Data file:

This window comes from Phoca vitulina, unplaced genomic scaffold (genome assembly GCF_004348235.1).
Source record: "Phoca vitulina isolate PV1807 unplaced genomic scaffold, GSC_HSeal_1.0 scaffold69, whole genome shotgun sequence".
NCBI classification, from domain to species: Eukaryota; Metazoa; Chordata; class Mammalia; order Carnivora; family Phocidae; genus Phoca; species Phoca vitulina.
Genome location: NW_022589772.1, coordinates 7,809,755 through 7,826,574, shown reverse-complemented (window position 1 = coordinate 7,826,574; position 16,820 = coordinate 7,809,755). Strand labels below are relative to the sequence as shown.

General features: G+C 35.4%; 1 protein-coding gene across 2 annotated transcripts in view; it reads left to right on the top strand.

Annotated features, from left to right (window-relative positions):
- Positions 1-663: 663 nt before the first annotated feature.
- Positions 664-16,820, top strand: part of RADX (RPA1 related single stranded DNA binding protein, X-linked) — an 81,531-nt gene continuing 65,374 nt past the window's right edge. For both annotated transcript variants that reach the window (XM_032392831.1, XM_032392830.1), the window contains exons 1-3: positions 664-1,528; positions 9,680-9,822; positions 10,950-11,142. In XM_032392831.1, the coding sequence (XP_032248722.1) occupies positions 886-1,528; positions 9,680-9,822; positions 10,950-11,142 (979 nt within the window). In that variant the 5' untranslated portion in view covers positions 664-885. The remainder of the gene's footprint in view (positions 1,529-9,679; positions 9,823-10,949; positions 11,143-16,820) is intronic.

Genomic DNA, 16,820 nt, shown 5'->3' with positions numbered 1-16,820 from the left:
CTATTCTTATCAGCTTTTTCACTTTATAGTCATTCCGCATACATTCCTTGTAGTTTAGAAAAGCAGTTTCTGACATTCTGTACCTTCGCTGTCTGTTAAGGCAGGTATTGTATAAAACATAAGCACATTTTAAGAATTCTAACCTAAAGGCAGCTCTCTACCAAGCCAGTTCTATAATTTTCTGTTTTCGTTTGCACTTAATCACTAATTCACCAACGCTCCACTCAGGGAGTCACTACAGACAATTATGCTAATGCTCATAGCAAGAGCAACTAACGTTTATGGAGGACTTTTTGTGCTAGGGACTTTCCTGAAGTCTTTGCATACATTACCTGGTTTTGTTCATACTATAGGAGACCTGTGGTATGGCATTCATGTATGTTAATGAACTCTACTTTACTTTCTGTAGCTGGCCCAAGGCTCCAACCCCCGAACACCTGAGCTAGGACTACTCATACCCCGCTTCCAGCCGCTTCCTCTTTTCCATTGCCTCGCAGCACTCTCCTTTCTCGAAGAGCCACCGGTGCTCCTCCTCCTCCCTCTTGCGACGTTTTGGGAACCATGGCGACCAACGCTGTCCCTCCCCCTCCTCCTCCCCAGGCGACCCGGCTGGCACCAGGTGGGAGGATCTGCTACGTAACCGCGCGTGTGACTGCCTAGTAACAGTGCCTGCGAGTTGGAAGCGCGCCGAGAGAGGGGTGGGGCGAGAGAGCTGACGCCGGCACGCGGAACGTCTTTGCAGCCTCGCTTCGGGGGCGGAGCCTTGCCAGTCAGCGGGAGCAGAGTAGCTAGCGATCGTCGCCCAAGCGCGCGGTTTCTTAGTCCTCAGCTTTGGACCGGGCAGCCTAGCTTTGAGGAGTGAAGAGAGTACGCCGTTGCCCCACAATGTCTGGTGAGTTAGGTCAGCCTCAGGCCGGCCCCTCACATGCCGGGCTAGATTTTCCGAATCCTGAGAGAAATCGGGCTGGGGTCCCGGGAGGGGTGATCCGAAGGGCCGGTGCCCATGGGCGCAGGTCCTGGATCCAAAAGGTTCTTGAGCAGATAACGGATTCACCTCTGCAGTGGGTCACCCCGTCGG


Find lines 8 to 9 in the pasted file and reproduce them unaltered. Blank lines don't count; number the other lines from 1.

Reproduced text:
- Positions 664-16,820, top strand: part of RADX (RPA1 related single stranded DNA binding protein, X-linked) — an 81,531-nt gene continuing 65,374 nt past the window's right edge. For both annotated transcript variants that reach the window (XM_032392831.1, XM_032392830.1), the window contains exons 1-3: positions 664-1,528; positions 9,680-9,822; positions 10,950-11,142. In XM_032392831.1, the coding sequence (XP_032248722.1) occupies positions 886-1,528; positions 9,680-9,822; positions 10,950-11,142 (979 nt within the window). In that variant the 5' untranslated portion in view covers positions 664-885. The remainder of the gene's footprint in view (positions 1,529-9,679; positions 9,823-10,949; positions 11,143-16,820) is intronic.

Genomic DNA, 16,820 nt, shown 5'->3' with positions numbered 1-16,820 from the left: